I shall be indebted for ever to the Scottish couple (and thank God I brought that bottle of Johnny Walker with me) who, on the fourth night, offered me the floor of their de luxe compartment to make sleep possible. It proved an excellent conductor of every bump in the track, but anything was better than a night in the middle of a bustling market under threat of being showered with broken glass.
Next morning there was a new development. The crowds were out in strength and so, for the first time, were the police and military. As the train pulled in to Tyumen there were a few shouts of 'Adidas, Adidas', then an eerie murmuring. Police and soldiers were lined up along the platform between the crowd and the train, trying to prevent anyone getting close enough to buy. As a further discouragement, several keen-eyed alsatian dogs were brought down the corridors, as people nipped back into their compartments. Buyers and sellers were determined, however. While a policeman was waving his baton or shoving someone back on one side, someone else would quickly step in on the other.
Sverdlovsk, 300 kilometres on and a mere 1,800 from Moscow, is notable not least for being Boris Yeltsin's home town. In 1917, when the city was known as Ekaterinburg, it was the scene of the execution of Tsar Nicholas II and his family; and in 1960, Gary Powers, the U2 pilot, was shot down nearby. But, for me, this will always be the place where the events of the preceding days reached their climax.
Once again, there was a dense crowd waiting and a lot of police with batons lining the edge of the platform. Buying or attempting to buy something seemed to have become an arrestable offence, and a number of people who did try it were frog-marched away. The Chinese vendors resorted to donning the jackets or tracksuit tops they were trying to sell and going down to mingle with the crowd. A few struck surreptitious deals, but most were spotted and ordered back on board.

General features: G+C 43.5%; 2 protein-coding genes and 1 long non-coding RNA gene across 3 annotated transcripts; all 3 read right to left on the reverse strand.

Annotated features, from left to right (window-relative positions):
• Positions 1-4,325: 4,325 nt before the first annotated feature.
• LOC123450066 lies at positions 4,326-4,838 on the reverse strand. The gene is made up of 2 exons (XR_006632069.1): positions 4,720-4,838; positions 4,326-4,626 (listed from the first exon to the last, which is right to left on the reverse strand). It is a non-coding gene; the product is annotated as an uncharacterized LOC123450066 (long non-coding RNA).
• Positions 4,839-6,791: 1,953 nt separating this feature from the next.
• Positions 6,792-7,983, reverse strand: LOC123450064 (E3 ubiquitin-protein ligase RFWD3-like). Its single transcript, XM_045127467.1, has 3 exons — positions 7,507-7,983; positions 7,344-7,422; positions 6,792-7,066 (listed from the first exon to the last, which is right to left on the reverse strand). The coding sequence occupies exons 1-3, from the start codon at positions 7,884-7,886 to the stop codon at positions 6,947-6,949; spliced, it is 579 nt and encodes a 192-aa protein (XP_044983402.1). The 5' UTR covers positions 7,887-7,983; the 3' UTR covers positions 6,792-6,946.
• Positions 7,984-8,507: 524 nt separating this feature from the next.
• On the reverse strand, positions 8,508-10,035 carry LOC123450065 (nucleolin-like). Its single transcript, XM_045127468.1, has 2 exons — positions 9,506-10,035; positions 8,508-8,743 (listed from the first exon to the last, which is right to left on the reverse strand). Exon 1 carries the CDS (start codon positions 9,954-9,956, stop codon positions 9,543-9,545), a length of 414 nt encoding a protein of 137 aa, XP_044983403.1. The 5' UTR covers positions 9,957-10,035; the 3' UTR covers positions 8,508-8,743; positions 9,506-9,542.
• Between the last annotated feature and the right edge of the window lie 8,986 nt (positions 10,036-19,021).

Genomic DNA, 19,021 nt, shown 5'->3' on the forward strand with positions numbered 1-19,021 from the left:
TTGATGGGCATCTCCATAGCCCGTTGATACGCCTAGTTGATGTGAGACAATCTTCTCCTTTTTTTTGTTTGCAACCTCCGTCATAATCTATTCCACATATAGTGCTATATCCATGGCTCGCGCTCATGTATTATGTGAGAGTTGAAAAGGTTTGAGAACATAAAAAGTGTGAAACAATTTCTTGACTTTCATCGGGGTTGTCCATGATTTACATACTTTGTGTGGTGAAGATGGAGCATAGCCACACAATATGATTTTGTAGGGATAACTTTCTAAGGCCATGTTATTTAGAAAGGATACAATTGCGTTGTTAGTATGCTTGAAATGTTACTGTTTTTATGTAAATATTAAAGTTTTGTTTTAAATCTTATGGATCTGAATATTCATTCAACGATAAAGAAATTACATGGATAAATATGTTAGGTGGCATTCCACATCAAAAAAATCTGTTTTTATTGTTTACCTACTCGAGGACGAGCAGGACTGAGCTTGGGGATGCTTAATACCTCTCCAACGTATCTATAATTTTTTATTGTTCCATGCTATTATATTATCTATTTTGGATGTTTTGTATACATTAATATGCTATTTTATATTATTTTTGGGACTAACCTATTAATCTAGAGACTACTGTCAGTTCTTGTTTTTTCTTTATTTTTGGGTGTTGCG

One man who had managed to buy a jacket, ignoring shouts to stop, seemed about to evade capture. As he passed out of sight along the platform, a policeman appeared, raising a pistol, and there were four sharp cracks. Though scarcely credible, it seemed as if someone had actually been shot for buying a piece of clothing. Moments later, however, the miscreant reappeared, being shoved back along the platform with a couple of smart kicks to the groin for encouragement. I was content never to know if the rounds had been aimed above his head, if the pistol had been loaded with blanks or if the policeman was just a poor shot.
The Chinese had the last word. Twice we tried to leave, and twice we ground to a juddering halt. Eager people came sprinting after us along the tracks and trade resumed, albeit briefly. Some entrepreneur had apparently felt restraint of trade was one emergency which called for a tug on the communication cord.
A few kilometres beyond Sverdlovsk, we left Asia and entered Europe. Not that there was any momentous geographical change. As a natural feature marking the boundary between two continents, the low hills of the Urals must be about as unimpressive as you can get. The significant difference, from that point on, was that trade dried up. Maybe because, within 1,000 or so kilometres of Moscow, people were more sophisticated; at any rate, they were not nearly so keen to buy fake brand-name sports goods.
Approaching Moscow's Yaroslavl station I was prepared for the worst: to wrestle through surging crowds and clamber over mountains of baggage. But our arrival was almost disappointingly low-key. There were no crowds on the platform and the Chinese seemed reluctant to leave the train. Unhindered, I made my way down the platform, trying to decide whether I had been very unlucky or extremely privileged to have been aboard the last train on the New Silk Road.